Meeting other women from all over the world at competitions has been an amazing experience for Burns. Far from being ashamed of their bodies, they proudly flaunt them. It's been a wakeup call for the big boned 28-year-old.
She says that watching a female Sumo match is awe inspiring. They're quick and agile. They're powerful and balletic. They are the very definition of grace and sport. It's the same with other large female athletes. I once tried out for a professional woman's football team (don't ask) and was tackled by a 240-pound woman who went by the name of Tonka. I consider myself a fast runner but even with a several yard head start, she scooped me up off the grass and onto her shoulders within seconds. For me this was a revelation. It helped break down the walls of my own prejudices and made me realize that fitness and athleticism -- much like beauty -- comes in many shapes and sizes.
My point isn't that we should all be snubbing the professionally skinny and embracing female Sumos as the new and only fashion icon. I just wish there was room in the glossies for the large, small and everyone in between. And I do like the idea that female Sumos, while bulky, are fit and in shape. They work out hard, not so they can be "teeny tiny" but for strength, endurance and flexibility; exactly the attributes experts say we should all be striving for, to improve our health, confidence and appearance. We don't all have to enter a Sumo ring but the workout and its goals are within reach for many women. And if Sumo gets the Olympic green light, let's lobby for a Marie Claire fashion spread. Actually, even if it doesn't.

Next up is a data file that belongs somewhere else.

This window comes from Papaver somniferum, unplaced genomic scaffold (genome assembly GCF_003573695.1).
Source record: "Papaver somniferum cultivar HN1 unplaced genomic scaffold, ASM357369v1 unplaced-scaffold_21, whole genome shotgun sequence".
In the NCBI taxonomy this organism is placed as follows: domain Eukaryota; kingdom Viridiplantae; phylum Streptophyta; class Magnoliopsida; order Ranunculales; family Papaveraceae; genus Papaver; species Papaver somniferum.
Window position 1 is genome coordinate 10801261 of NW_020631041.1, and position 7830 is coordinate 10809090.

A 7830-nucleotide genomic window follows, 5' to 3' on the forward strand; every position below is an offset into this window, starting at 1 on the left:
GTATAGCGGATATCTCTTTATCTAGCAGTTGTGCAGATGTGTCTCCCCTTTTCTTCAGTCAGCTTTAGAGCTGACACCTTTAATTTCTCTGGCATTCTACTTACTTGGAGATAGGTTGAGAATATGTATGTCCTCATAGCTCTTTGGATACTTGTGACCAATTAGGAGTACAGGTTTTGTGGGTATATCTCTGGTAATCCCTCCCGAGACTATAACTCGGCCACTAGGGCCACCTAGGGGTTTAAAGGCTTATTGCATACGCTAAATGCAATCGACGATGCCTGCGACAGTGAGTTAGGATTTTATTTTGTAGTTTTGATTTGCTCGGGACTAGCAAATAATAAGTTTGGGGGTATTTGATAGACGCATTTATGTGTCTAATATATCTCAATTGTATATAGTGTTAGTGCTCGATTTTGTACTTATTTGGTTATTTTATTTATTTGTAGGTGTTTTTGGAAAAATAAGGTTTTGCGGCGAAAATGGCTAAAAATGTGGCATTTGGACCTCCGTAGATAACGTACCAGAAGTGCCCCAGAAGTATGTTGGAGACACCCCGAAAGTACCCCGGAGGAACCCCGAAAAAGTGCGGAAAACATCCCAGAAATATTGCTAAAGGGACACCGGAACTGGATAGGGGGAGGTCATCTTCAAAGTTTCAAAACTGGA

Anyone else with me? How would you feel about high fashion Sumos? Or do you prefer your fashion (and fitness) exactly as is? Please post your comments below.